A good friend of PressPlay Cinema, Dave Hubber is working hard enough to make a studio millions! We talk about all his scripts, but today, we wanted to know more about his upcoming feature film, Dead of Knight. This is what he had to say; “As a writer, I find myself as a world builder and a storyteller — it is what I was built to do. In the last two years I have written a wide variety of scripts, in a range of genres, and with some deliberation with some close members, we decided to take the leap to produce our first feature-length film.
PPC: What was your initial thought behind the idea for Dead of Knight?
Dave: I have written several large projects prior to this one, and while working to move those into production, came to the realization that I needed to have a film completed and behind my name. So after talking with another member of PPC, Antonio J. Medina, one of my producers in LA, we decided that I would take a very strict set of rules and write a story that shit that framework. That particular framework was to write a high-quality well written, compelling feature length film on the absolute smallest budget I could possibly do. The result was Dead of Knight… which is a very compelling feature length film that falls into the suspense and thriller, genres and sort of feels like a whore at the same time, but with an excellent moral story under pinning the entire project with a and ending that I don’t think anyone really expected.
PPC: What kind of hardships do the character’s face?
Dave: This is slightly difficult to really answer. There are relationship issues and dynamics between several of the characters that come into play in drive some of her actions and motivations as the film progresses through to his completion. I don’t think anyone would watch Dead of Knight and not say that the creature or monster is not something that they are facing and dealing with as throughout the film it’s the most blatant antagonist. It is prepared it knows who and where they are, and it manages to be highly elusive in a place that the characters already are fearing being injured or attacked at. Psychologically they are dealing with fear of the area, and then fear of the monster, and then fear of hurting other people and that will drive their anxiety to a point where they can make mistakes if they’re not careful.
PPC: What is your favorite thing about this film?
Dave: There are several aspects to Dead of Knight that I really enjoy as a storyteller as a Director and it’s hard to really single out specific ones. I feel like some of the story arcs were very fun, but if I had to really narrow it down, I would say that the challenge of creating such a compelling and complete feature film under such tight constraints, was actually one of the favorite things about this project for me. Being able to lay it out and plan the script and create characters and a story in an environment and craft it in such a way that I can convey the anxiety and fear and confusion while simultaneously showing you don’t need $1 million budget to create an absolutely stunning and complete film.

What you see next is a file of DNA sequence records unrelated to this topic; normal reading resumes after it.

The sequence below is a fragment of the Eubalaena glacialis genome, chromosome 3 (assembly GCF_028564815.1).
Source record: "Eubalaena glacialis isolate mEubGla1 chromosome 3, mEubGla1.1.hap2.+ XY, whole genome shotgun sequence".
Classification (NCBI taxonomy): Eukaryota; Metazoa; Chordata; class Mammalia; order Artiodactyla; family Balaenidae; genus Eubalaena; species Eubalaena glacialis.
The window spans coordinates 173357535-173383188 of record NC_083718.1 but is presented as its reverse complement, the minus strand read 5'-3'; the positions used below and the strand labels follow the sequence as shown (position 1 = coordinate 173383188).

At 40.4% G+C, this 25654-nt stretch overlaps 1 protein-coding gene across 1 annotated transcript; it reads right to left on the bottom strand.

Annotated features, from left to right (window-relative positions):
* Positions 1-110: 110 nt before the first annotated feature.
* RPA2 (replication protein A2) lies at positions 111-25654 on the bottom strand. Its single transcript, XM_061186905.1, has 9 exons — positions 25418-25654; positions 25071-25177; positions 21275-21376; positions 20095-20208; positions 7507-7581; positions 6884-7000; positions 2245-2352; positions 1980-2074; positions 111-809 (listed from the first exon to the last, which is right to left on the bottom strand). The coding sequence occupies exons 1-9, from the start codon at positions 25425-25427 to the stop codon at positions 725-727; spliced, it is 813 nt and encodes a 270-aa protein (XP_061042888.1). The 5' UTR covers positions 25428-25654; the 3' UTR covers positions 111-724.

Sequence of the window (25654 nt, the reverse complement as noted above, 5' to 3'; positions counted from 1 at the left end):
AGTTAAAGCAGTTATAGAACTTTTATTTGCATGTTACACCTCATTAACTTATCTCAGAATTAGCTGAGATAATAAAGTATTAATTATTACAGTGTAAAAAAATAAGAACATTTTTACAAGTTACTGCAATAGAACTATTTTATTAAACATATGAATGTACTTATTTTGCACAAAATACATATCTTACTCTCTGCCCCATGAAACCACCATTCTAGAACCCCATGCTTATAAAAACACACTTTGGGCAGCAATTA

PPC: What message are you sending to the masses?
Dave: This question is probably the most difficult for me to answer without giving too much of the plot away in the film. That being said, I feel this film was designed in part two showcase human nature, and not necessarily the bright and shiny parts. Another part I believe I can mention without giving too much away, is that it really illustrates the risks that people will take an effort to obtain something they feel has value and the links that they will go to get it, and the dangers they may disregard.
PPC: What hardship have you face while brainstorming a script?
Dave: I think the greatest hardship I personally had to face was dealing with the constraints that we had and balancing that with creating a very well crafted finished filling. So isolating down essentially one location that we were able to get 90% of the film done. I think the second hardest part had to do with the creative vision I have — the end product visually I believe will be different from what you might traditionally expect however, I feel that it is very complementary to the story that’s there and when you look really close microscopically, almost I think you’re going to start to see some of the nudges that are there.
We ask for a longline, but Dave told us that he hasn’t think of a longline for selling purposes yet, to be able to summarize such a broad story. I think we’ve all been there. Perhaps you can help him to think of one by checking the synopsis of this project and all of Dave’s creations here: http://www.dahuber.com/